Epidata (v3.1, Denmark) was used for data entry and Stata 11.0 software (STATA, College Station, Texas, USA) for data analysis. Each binomial exposure was analysed individually (univariate analysis). Odds ratios (OR) and the corresponding 95% confidence intervals (CIs) were calculated in Stata v11. When zero counts were reported for the control group, Cornfield’s approximation was used. Variables that were statistically significant at the α=0.2 level in the univariate analysis and to which at least 20% of the cases had been exposed were included in the multivariable analysis. The latter was conducted through the use of multiple logistic regression using backwards elimination techniques.
Laboratory and environmental investigation
Blood samples were obtained from eight patients in order to confirm the aetiological agent of the outbreak and identify the Brucella species involved. Further laboratory investigation including agglutination with specific antisera was performed for identifying the biotype of the bacterium. The Prefectural Public Health Directory of Kavala carried out hygienic inspections in shops and local cheese producers of the area. The Prefectural Veterinary Directorate tested herds in the area for Brucella spp. during the second half of May 2008.
Ninety-eight cases and 63 controls responded (response rates: 100% and 64% respectively). Age did not statistically significantly differ between the two groups. Fifty-five cases (56%) and 19 controls (30%) were male. The most common clinical manifestations reported by cases are presented in Table 1. Malaise and fever were the two predominant symptoms, followed by night sweats, arthralgia and headache. Back pain was less frequent, being present in approximately one quarter of the cases.
Table 1. Clinical manifestations among brucellosis cases in Thassos, Greece, February–August 2008 (n=98)
The distribution of week of symptom onset for the cases is depicted (Figure). The geographical distribution of cases and controls was similar. Most cases were residents of villages A (60%) and B (24%), while the retrospective percentages among controls were 62% and 27%.
Figure. Notified cases of brucellosis, by week of symptom onset, Thassos, Greece, 4 February–17 August 2008 (n=98)
Exposures that were ultimately included in the multivariable model are presented in Table 2 (univariable analysis results). After adjusting for age and sex and controlling for covariation of independent variables in the multivariable analysis, only consumption of fresh cheese from a local producer was a risk factor (OR:15.09, 95% CI: 6.56–34.7).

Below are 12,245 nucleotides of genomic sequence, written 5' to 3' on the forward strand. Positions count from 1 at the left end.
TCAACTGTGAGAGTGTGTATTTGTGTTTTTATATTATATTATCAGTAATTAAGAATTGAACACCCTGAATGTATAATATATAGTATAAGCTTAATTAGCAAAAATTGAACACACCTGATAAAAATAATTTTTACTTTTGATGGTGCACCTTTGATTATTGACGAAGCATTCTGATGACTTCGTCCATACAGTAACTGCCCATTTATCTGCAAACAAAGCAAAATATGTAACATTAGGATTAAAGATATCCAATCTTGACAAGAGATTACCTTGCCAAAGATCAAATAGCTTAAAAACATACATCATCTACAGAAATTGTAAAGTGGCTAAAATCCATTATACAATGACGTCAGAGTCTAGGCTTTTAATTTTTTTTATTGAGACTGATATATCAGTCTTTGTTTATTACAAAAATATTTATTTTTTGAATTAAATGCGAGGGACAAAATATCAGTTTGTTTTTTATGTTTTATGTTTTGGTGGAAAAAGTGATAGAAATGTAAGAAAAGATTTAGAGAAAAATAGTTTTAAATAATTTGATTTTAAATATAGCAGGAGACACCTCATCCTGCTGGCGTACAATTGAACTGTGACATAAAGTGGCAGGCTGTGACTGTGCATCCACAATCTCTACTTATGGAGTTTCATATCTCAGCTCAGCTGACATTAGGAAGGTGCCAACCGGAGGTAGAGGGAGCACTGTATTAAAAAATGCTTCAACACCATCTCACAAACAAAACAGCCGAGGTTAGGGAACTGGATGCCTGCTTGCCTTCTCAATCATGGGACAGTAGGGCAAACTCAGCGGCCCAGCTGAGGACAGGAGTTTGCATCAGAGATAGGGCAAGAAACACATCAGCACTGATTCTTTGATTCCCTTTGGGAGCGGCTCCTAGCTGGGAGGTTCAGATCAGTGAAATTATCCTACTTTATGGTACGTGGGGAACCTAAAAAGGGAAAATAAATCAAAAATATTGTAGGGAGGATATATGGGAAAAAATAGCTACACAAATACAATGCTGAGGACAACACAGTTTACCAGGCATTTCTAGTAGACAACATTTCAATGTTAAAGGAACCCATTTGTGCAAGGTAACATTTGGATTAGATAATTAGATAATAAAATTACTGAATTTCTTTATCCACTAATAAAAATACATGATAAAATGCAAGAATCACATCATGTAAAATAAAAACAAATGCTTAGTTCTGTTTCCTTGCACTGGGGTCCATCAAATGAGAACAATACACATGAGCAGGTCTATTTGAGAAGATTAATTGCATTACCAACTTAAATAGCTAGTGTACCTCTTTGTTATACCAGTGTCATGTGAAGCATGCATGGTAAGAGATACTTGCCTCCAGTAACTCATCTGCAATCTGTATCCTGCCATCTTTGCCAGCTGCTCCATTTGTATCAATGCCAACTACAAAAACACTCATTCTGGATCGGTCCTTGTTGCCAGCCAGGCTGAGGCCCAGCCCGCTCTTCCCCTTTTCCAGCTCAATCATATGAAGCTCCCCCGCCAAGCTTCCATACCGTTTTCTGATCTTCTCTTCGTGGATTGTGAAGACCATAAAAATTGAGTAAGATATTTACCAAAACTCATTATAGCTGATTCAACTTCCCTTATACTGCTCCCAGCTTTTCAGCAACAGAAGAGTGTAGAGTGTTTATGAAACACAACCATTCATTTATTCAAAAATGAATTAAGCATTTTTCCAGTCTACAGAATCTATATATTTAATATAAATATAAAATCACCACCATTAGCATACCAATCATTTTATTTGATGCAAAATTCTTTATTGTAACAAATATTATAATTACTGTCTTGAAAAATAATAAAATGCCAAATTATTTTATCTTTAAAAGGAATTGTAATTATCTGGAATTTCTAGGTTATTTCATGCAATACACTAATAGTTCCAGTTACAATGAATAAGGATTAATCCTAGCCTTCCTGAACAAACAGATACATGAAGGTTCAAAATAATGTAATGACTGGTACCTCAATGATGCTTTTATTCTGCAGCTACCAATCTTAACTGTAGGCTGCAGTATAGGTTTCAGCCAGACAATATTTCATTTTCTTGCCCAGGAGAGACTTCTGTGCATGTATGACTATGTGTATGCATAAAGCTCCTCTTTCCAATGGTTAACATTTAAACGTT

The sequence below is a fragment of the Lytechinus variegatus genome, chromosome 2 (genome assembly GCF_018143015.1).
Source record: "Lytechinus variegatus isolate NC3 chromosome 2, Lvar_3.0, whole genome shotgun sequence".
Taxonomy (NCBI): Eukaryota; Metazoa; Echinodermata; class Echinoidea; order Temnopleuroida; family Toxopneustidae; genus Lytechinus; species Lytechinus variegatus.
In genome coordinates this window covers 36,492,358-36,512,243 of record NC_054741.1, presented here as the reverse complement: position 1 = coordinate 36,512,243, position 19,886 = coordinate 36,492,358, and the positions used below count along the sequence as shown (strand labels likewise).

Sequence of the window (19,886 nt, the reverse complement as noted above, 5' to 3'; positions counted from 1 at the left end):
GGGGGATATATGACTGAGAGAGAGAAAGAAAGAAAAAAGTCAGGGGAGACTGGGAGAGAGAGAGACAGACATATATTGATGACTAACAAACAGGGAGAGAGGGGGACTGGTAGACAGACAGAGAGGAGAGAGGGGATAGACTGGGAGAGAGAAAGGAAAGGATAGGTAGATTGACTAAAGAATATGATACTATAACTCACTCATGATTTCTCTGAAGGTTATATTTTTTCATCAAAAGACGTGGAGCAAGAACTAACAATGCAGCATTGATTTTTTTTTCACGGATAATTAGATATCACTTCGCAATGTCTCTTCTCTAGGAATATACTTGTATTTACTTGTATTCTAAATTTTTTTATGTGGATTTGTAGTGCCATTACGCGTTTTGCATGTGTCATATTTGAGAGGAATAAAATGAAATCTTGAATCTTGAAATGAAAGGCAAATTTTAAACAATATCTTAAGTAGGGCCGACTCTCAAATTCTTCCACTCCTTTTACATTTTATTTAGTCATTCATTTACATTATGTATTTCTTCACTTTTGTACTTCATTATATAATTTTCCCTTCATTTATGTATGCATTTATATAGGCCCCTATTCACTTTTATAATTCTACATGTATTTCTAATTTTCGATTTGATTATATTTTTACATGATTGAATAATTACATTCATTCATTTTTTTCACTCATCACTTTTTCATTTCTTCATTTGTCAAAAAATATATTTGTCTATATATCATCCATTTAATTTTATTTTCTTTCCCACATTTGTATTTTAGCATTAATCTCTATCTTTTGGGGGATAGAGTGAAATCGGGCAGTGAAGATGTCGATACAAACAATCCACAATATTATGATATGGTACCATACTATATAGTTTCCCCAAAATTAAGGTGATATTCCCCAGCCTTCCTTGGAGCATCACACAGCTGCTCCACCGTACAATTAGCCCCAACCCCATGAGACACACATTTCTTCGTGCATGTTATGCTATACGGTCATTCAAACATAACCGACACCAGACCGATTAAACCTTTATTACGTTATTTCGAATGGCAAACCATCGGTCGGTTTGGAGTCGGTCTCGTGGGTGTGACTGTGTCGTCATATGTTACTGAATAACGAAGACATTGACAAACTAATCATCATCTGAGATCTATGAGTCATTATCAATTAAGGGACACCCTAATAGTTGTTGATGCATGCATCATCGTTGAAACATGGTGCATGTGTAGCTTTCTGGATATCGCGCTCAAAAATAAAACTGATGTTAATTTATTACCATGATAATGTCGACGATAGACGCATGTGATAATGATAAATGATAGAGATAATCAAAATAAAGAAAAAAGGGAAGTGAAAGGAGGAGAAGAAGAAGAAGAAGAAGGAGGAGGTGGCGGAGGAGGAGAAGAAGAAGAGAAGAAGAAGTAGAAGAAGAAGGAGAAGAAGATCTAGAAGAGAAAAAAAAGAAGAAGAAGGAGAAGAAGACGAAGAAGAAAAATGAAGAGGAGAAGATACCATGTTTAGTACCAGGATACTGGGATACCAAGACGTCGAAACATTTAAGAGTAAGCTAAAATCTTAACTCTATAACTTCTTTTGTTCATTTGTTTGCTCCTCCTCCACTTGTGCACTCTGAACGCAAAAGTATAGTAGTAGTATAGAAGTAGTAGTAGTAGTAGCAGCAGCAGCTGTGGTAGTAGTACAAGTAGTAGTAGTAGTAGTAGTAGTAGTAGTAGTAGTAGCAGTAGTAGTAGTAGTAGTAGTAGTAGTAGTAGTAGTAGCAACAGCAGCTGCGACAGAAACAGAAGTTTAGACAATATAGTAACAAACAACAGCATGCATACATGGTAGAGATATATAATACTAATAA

Table 2. Independent risk factors for acquisition of brucellosis in Thassos, Greece, February–August 2008
Laboratory and environmental investigation
Brucella melitensis was isolated in five of eight blood samples that were acquired from patients. In two of the positive samples, agglutination with specific antisera, revealed B. melitensis biotype 3, while no biotype testing was carried out in the other three positive samples. The environmental investigation in July 2008 did not pinpoint any specific establishment or market unit that could be linked to the outbreak. During the second half of May 2008, before the implementation of a mass vaccination control programme on the island, 30 herds were randomly tested for Brucella spp. including 4,585 sheep and goats. A total of 488 animals belonging to 18 (60%) of the 30 herds were found positive, resulting in a seroprevalence of brucellosis of 11% among sheep and goats. Further investigations for the identification of a specific biotype were not conducted.
In August 2008, epidemiological evidence showed that cheese consumption from a specific breeder of the island was linked to the occurrence of brucellosis; 79 of the 85 (93%) cases who had consumed fresh non heat-treated cheese, made with goat and sheep milk, could remember that the cheese had been purchased from that breeder. Cheese products were actually distributed by the specific breeder to consumers personally and not through market stores. During the environmental investigation in July, raw unpasteurised cheese had been found in his premises but he claimed it was intended for personal consumption after maturation.